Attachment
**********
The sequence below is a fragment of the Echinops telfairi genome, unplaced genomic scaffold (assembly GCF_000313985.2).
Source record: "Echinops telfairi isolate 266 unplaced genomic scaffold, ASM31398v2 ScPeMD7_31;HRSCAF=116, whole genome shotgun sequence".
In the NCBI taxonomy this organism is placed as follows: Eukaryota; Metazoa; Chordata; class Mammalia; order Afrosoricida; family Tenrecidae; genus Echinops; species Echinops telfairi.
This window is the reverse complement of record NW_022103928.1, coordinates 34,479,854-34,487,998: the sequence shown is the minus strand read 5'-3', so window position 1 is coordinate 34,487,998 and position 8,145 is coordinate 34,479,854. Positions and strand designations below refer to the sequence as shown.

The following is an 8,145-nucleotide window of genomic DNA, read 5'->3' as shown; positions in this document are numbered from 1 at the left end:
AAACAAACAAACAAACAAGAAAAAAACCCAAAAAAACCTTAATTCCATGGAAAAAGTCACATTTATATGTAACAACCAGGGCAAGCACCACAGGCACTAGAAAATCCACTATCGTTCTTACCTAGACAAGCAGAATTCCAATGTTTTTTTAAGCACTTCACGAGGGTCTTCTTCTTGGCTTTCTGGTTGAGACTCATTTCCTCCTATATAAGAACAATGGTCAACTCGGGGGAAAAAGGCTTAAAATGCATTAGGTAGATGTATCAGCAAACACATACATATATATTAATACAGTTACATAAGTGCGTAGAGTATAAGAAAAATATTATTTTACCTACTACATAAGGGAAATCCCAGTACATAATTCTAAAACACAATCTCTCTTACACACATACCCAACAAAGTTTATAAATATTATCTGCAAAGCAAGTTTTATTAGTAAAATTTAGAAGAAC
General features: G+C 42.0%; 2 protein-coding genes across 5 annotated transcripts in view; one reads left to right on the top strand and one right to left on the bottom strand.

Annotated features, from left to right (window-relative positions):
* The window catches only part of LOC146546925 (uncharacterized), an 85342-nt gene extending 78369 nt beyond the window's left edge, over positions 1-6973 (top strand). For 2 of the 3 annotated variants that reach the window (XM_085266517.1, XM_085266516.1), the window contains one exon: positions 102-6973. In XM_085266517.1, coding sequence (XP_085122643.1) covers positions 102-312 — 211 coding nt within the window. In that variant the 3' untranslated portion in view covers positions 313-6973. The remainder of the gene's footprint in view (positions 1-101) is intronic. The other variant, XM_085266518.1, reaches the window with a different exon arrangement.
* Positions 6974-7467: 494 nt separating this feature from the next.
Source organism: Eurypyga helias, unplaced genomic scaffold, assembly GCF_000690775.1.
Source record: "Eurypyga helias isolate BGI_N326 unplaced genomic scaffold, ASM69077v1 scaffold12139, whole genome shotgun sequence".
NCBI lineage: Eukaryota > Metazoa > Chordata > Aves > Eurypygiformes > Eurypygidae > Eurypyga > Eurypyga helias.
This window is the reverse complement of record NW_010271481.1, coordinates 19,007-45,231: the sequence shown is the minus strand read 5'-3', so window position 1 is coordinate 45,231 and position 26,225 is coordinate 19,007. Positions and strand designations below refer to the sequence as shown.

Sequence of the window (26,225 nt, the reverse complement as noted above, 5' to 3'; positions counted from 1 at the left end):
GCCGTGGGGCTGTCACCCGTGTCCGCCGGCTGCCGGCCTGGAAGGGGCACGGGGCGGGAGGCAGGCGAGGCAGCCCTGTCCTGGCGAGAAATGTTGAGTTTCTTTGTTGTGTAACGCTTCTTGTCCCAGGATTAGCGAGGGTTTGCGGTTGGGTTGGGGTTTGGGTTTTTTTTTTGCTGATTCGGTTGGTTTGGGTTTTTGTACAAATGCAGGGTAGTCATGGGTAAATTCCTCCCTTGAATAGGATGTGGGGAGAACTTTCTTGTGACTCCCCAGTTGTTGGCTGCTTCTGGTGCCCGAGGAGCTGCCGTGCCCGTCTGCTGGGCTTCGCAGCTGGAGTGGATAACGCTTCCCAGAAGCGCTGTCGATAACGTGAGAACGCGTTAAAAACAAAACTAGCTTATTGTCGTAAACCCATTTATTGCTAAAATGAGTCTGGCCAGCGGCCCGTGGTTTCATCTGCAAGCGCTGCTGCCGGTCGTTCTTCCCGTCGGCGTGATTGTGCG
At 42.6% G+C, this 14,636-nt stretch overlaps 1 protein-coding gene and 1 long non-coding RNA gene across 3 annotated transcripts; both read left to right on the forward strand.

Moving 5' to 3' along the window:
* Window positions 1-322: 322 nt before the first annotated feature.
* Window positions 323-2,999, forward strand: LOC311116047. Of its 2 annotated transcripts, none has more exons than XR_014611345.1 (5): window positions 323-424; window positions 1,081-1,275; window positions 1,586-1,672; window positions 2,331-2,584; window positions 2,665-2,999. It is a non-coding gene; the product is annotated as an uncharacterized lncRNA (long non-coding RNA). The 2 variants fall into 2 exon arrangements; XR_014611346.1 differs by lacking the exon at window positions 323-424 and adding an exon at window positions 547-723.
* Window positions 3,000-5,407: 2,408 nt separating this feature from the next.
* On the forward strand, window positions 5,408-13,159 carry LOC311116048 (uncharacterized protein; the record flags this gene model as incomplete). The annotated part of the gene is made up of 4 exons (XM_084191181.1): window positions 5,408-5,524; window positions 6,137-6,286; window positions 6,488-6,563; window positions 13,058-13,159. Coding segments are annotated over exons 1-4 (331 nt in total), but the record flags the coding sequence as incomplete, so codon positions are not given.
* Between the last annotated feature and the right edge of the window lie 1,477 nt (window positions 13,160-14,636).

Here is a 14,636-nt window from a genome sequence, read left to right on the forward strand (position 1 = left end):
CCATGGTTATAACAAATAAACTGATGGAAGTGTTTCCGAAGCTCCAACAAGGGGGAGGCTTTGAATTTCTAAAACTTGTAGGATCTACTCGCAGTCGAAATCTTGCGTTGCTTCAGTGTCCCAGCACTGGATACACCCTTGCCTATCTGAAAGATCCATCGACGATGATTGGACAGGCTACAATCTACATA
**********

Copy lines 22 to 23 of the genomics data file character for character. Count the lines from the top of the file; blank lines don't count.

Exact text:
* On the forward strand, window positions 5,408-13,159 carry LOC311116048 (uncharacterized protein; the record flags this gene model as incomplete). The annotated part of the gene is made up of 4 exons (XM_084191181.1): window positions 5,408-5,524; window positions 6,137-6,286; window positions 6,488-6,563; window positions 13,058-13,159. Coding segments are annotated over exons 1-4 (331 nt in total), but the record flags the coding sequence as incomplete, so codon positions are not given.
* Between the last annotated feature and the right edge of the window lie 1,477 nt (window positions 13,160-14,636).